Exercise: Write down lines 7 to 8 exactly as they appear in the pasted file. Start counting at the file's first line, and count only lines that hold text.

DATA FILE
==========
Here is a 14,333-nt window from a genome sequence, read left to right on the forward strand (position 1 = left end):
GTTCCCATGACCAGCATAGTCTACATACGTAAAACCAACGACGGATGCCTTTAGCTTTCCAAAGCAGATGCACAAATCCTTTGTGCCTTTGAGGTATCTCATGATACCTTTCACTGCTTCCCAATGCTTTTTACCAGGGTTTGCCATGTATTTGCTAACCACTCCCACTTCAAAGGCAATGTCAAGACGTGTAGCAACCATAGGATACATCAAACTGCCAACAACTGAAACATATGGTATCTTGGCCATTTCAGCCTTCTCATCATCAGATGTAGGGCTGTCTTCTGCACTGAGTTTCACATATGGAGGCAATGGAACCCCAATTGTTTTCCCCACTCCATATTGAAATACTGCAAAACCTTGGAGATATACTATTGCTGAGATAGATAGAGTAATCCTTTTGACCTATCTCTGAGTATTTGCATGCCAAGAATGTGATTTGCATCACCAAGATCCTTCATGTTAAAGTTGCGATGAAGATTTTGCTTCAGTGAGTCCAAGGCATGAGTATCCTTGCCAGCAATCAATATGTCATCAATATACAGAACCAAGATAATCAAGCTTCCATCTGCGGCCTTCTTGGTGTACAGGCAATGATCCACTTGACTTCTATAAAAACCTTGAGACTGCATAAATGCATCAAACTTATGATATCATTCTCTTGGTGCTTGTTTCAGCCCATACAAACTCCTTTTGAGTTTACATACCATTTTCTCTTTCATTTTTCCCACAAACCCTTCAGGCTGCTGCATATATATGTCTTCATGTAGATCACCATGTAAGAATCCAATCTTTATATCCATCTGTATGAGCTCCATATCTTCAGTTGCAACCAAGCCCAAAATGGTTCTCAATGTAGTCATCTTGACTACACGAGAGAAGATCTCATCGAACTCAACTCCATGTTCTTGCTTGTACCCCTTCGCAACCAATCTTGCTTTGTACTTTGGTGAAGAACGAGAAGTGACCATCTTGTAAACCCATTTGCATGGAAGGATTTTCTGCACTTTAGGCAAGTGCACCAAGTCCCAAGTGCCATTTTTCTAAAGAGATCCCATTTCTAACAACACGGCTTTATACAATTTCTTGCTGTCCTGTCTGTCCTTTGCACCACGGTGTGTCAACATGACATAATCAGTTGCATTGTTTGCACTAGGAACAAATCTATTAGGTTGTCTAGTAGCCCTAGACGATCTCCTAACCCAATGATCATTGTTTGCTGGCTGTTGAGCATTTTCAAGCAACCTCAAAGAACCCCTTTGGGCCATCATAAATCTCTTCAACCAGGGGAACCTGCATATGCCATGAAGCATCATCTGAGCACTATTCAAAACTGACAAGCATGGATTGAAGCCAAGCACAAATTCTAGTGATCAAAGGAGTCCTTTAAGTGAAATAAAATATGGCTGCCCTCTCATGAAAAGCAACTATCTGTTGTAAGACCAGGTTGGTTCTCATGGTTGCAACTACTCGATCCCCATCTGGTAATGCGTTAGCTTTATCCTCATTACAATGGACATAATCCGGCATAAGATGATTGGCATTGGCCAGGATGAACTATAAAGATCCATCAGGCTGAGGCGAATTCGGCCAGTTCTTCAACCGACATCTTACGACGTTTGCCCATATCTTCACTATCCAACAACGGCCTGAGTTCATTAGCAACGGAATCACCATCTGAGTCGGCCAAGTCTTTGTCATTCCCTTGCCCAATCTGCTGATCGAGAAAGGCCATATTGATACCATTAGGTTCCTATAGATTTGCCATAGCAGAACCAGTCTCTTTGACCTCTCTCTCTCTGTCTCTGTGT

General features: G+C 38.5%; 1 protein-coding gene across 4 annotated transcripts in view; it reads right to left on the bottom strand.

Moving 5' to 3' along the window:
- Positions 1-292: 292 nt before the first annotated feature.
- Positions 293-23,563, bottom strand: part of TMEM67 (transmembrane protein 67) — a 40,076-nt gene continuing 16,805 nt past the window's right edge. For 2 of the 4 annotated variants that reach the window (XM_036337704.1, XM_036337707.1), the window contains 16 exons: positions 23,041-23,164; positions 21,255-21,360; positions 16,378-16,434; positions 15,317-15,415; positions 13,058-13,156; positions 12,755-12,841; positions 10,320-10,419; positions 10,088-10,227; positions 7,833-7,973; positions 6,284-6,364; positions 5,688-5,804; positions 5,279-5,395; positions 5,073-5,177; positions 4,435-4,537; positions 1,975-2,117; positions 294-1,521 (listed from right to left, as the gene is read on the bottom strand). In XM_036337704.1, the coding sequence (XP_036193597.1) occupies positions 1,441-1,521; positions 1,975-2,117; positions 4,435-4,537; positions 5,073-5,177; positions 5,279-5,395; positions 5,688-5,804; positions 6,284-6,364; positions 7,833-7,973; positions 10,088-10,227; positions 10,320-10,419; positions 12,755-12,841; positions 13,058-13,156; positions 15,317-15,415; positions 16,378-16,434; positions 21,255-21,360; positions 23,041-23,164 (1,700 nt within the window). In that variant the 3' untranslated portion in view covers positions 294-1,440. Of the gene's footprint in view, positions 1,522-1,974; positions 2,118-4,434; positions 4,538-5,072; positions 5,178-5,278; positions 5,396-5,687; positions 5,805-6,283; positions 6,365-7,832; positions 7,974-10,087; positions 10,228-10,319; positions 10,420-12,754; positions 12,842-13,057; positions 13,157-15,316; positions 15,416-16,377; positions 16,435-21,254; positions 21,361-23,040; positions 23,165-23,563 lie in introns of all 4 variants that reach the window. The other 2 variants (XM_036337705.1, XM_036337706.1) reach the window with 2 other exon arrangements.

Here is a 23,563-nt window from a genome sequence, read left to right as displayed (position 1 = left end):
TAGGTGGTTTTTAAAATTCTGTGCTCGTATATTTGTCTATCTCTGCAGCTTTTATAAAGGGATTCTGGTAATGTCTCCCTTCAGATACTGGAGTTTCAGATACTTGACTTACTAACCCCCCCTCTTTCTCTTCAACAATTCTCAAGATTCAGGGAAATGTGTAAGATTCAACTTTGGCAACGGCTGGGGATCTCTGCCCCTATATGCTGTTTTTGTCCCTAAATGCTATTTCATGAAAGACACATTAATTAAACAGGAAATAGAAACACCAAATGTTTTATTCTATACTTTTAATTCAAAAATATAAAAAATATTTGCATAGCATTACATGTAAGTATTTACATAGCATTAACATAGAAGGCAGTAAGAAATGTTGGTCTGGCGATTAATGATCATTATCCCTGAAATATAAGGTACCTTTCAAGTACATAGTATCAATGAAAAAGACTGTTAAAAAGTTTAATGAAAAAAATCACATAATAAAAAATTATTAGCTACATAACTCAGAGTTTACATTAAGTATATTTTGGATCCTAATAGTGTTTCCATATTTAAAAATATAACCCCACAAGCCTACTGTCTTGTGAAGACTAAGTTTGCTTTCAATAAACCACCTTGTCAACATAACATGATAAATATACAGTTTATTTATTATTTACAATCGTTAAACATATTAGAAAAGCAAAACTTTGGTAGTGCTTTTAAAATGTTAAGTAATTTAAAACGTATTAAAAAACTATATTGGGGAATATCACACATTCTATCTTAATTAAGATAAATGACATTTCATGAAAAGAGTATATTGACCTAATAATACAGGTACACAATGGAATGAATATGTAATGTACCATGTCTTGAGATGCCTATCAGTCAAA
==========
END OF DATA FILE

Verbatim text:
Here is a 23,563-nt window from a genome sequence, read left to right as displayed (position 1 = left end):
TAGGTGGTTTTTAAAATTCTGTGCTCGTATATTTGTCTATCTCTGCAGCTTTTATAAAGGGATTCTGGTAATGTCTCCCTTCAGATACTGGAGTTTCAGATACTTGACTTACTAACCCCCCCTCTTTCTCTTCAACAATTCTCAAGATTCAGGGAAATGTGTAAGATTCAACTTTGGCAACGGCTGGGGATCTCTGCCCCTATATGCTGTTTTTGTCCCTAAATGCTATTTCATGAAAGACACATTAATTAAACAGGAAATAGAAACACCAAATGTTTTATTCTATACTTTTAATTCAAAAATATAAAAAATATTTGCATAGCATTACATGTAAGTATTTACATAGCATTAACATAGAAGGCAGTAAGAAATGTTGGTCTGGCGATTAATGATCATTATCCCTGAAATATAAGGTACCTTTCAAGTACATAGTATCAATGAAAAAGACTGTTAAAAAGTTTAATGAAAAAAATCACATAATAAAAAATTATTAGCTACATAACTCAGAGTTTACATTAAGTATATTTTGGATCCTAATAGTGTTTCCATATTTAAAAATATAACCCCACAAGCCTACTGTCTTGTGAAGACTAAGTTTGCTTTCAATAAACCACCTTGTCAACATAACATGATAAATATACAGTTTATTTATTATTTACAATCGTTAAACATATTAGAAAAGCAAAACTTTGGTAGTGCTTTTAAAATGTTAAGTAATTTAAAACGTATTAAAAAACTATATTGGGGAATATCACACATTCTATCTTAATTAAGATAAATGACATTTCATGAAAAGAGTATATTGACCTAATAATACAGGTACACAATGGAATGAATATGTAATGTACCATGTCTTGAGATGCCTATCAGTCAAA